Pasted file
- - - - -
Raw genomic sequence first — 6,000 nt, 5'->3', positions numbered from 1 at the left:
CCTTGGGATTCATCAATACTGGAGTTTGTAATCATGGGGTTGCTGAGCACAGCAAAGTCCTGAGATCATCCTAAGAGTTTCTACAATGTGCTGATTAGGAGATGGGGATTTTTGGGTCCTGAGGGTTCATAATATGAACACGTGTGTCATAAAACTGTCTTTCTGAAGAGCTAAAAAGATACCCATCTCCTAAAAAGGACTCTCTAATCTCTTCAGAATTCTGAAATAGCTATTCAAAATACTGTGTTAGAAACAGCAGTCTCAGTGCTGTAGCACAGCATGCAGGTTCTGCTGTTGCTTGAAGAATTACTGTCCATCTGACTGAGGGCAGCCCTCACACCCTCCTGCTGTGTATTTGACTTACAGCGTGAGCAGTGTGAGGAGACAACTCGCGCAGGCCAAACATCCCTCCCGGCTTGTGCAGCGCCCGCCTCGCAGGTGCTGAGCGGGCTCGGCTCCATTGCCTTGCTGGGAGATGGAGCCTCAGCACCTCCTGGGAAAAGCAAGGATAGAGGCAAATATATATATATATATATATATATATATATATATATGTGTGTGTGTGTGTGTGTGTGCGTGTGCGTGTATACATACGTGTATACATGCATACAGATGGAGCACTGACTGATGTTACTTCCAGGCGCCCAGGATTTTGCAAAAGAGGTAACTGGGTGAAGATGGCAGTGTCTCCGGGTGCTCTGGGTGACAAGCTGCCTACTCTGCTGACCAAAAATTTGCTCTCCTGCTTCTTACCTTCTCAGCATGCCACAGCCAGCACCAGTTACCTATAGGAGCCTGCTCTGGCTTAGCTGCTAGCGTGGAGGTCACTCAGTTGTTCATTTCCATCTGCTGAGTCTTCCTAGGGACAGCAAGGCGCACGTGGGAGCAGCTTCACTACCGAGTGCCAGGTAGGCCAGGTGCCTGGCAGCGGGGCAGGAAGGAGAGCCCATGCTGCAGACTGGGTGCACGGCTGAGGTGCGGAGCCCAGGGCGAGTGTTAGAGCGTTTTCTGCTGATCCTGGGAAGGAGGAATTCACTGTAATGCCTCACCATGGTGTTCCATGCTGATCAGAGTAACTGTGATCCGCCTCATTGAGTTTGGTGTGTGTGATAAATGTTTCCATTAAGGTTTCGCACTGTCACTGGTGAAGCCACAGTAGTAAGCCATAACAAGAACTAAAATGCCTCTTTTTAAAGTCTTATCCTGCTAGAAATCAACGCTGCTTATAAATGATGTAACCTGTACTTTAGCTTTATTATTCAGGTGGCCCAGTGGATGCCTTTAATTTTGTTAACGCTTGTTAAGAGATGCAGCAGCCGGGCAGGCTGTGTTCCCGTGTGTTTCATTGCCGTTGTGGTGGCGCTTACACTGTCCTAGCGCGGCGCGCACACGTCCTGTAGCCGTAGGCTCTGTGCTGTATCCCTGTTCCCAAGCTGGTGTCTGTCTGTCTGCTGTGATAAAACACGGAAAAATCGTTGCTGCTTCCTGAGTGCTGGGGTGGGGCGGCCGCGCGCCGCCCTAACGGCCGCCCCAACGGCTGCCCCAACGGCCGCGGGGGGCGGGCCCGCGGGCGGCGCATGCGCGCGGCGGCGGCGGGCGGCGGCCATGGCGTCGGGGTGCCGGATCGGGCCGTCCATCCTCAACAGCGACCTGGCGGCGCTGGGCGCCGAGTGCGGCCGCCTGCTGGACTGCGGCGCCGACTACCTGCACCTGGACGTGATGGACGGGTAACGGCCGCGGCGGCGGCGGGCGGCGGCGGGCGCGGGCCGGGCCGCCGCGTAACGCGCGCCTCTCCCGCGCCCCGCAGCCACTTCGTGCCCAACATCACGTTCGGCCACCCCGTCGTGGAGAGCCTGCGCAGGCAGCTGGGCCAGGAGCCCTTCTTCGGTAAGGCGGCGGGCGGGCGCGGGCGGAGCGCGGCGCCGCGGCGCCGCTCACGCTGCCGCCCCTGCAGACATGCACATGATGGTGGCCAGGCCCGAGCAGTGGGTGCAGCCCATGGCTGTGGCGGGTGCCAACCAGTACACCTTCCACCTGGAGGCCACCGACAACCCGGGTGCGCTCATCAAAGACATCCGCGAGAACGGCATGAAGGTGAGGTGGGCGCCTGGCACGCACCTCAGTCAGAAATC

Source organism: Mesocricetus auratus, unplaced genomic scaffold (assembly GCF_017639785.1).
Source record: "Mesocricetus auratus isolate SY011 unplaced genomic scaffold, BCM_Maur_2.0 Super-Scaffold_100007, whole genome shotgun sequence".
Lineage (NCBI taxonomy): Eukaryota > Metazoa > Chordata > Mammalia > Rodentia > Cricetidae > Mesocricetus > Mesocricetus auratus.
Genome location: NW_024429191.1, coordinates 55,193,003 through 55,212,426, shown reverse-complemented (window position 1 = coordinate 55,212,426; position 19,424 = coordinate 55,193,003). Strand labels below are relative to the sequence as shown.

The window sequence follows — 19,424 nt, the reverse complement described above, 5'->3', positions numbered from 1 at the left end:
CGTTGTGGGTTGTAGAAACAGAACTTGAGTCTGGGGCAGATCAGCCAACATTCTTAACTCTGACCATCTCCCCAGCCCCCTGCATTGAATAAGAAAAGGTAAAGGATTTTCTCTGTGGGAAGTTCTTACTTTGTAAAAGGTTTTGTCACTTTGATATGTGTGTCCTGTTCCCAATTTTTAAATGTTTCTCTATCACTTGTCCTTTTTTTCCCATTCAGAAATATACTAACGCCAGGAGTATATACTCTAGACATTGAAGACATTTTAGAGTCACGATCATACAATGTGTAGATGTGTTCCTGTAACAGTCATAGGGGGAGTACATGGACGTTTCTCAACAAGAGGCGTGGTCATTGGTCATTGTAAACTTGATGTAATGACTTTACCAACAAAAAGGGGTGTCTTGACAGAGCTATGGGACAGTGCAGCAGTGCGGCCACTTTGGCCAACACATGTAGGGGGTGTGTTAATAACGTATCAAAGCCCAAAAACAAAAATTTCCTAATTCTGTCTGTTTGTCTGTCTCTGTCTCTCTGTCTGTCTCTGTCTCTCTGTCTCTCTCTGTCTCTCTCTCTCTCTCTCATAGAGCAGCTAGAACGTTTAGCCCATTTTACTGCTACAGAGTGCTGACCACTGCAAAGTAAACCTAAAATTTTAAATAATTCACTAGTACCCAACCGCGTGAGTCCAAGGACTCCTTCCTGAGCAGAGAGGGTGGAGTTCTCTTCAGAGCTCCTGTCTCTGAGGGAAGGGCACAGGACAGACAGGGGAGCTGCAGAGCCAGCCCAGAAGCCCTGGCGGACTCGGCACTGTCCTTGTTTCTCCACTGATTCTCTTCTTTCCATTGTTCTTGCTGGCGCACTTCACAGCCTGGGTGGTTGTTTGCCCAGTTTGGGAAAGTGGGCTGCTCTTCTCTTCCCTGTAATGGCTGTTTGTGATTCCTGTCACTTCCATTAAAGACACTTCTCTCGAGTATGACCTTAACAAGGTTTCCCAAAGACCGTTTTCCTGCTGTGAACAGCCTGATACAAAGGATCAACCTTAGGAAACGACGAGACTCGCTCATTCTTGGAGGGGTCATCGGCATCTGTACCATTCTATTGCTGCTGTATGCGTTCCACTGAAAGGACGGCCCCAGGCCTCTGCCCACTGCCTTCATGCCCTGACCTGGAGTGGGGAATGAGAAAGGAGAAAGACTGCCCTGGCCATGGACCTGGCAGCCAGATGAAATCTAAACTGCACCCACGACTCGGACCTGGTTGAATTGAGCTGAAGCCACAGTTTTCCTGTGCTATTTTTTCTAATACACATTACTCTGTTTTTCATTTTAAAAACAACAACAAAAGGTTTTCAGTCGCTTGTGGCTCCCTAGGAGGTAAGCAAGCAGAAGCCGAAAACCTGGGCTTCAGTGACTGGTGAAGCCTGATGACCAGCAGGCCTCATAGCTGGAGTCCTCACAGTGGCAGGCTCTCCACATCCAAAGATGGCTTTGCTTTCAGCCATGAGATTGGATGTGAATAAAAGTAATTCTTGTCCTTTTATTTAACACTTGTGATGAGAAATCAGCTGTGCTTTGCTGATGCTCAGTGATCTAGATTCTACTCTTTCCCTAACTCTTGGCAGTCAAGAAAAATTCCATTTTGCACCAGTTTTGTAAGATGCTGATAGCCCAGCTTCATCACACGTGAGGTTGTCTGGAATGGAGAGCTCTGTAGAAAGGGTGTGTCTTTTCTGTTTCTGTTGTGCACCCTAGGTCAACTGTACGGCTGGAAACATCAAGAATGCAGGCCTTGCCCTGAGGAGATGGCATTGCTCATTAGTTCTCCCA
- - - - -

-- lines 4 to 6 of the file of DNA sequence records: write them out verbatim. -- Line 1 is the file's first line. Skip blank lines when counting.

Source record: "Mesocricetus auratus isolate SY011 unplaced genomic scaffold, BCM_Maur_2.0 Super-Scaffold_100007, whole genome shotgun sequence".
Lineage (NCBI taxonomy): Eukaryota > Metazoa > Chordata > Mammalia > Rodentia > Cricetidae > Mesocricetus > Mesocricetus auratus.
Genome location: NW_024429191.1, coordinates 55,193,003 through 55,212,426, shown reverse-complemented (window position 1 = coordinate 55,212,426; position 19,424 = coordinate 55,193,003). Strand labels below are relative to the sequence as shown.